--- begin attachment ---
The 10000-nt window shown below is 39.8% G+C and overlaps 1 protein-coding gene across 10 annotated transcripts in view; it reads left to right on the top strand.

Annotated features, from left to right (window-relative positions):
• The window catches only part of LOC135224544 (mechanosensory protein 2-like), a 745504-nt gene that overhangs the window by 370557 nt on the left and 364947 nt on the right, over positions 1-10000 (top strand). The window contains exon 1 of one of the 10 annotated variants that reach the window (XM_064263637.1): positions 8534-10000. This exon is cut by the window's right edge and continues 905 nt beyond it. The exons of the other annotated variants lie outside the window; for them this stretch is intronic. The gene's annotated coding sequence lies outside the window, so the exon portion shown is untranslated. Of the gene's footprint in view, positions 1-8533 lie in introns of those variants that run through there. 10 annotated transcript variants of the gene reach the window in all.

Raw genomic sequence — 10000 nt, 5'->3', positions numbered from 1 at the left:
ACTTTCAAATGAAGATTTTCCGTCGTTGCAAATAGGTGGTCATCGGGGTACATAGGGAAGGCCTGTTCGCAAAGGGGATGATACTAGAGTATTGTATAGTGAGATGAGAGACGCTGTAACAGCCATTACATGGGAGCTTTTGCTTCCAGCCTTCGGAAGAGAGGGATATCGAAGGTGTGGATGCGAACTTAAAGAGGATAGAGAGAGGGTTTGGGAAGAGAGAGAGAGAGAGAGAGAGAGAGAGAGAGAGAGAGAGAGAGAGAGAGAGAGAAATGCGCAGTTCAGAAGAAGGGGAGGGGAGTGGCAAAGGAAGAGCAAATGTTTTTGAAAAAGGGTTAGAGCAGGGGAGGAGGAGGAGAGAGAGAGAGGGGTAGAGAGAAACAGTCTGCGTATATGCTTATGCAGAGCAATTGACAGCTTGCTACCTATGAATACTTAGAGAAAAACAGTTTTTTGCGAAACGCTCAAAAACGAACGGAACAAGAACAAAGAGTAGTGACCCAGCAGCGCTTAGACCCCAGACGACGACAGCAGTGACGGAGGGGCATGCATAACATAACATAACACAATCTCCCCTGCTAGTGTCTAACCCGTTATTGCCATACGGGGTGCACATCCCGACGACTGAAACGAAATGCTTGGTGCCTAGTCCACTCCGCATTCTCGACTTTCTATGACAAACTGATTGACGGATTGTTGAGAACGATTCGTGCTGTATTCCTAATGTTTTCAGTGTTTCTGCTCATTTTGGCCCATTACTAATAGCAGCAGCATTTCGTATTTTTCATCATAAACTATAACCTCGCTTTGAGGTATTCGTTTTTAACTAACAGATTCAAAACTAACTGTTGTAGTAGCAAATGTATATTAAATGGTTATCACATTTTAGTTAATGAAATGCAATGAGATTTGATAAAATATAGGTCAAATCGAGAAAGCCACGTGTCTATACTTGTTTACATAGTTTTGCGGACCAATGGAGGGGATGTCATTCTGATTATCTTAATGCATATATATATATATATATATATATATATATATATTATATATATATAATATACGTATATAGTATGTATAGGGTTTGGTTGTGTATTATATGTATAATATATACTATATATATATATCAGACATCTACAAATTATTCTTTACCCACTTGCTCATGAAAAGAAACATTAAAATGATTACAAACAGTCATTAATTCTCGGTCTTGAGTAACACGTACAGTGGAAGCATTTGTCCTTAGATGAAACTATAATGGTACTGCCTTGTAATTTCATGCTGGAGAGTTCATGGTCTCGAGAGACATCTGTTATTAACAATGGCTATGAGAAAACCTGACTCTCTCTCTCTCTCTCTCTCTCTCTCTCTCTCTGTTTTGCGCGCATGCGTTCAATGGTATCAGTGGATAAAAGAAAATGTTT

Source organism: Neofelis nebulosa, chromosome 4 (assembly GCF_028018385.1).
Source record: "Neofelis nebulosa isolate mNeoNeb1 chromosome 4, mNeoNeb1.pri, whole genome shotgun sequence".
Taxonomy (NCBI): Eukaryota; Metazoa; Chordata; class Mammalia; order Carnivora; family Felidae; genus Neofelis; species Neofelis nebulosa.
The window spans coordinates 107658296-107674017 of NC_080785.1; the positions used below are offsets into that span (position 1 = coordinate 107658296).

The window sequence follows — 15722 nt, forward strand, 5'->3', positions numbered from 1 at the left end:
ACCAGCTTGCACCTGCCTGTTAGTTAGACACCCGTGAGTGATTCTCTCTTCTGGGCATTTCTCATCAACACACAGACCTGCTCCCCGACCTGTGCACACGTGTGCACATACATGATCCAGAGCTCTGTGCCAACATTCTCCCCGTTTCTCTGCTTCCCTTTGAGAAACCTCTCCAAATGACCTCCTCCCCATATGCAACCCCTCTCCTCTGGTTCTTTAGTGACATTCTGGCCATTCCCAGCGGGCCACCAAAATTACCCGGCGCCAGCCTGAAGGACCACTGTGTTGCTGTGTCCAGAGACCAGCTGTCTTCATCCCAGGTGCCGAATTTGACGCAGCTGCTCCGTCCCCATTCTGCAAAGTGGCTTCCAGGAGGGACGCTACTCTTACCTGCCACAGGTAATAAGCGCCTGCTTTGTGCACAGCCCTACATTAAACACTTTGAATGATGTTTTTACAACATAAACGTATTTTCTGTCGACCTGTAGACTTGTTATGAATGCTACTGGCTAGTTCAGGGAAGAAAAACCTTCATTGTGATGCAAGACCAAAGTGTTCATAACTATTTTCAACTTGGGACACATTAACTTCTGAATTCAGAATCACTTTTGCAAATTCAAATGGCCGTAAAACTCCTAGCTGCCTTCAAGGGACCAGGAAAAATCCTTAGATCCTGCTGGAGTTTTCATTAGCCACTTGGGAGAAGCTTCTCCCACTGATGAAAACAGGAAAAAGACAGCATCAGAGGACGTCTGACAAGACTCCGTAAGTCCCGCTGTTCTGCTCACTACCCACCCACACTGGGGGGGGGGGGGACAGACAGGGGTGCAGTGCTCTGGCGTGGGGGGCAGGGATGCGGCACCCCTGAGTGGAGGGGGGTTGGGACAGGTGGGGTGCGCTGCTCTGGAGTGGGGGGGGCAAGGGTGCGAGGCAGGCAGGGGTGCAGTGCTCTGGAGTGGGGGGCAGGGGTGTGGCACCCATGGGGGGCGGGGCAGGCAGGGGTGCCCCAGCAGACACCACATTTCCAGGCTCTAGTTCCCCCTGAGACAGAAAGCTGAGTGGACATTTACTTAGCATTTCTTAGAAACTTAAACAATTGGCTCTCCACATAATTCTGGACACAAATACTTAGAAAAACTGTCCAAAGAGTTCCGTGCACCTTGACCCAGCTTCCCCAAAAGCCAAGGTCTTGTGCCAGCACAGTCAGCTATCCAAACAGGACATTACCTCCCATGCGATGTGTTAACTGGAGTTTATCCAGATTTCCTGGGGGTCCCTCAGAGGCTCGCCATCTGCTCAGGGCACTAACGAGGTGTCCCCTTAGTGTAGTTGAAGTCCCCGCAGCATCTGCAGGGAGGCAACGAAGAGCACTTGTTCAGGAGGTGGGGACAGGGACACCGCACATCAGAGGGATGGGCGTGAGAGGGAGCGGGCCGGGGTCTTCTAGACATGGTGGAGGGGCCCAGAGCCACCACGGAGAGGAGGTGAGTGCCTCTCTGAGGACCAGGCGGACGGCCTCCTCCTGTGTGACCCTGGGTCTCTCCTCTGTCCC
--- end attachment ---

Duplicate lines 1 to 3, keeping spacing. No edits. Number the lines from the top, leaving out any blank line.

The 10000-nt window shown below is 39.8% G+C and overlaps 1 protein-coding gene across 10 annotated transcripts in view; it reads left to right on the top strand.

Annotated features, from left to right (window-relative positions):
• The window catches only part of LOC135224544 (mechanosensory protein 2-like), a 745504-nt gene that overhangs the window by 370557 nt on the left and 364947 nt on the right, over positions 1-10000 (top strand). The window contains exon 1 of one of the 10 annotated variants that reach the window (XM_064263637.1): positions 8534-10000. This exon is cut by the window's right edge and continues 905 nt beyond it. The exons of the other annotated variants lie outside the window; for them this stretch is intronic. The gene's annotated coding sequence lies outside the window, so the exon portion shown is untranslated. Of the gene's footprint in view, positions 1-8533 lie in introns of those variants that run through there. 10 annotated transcript variants of the gene reach the window in all.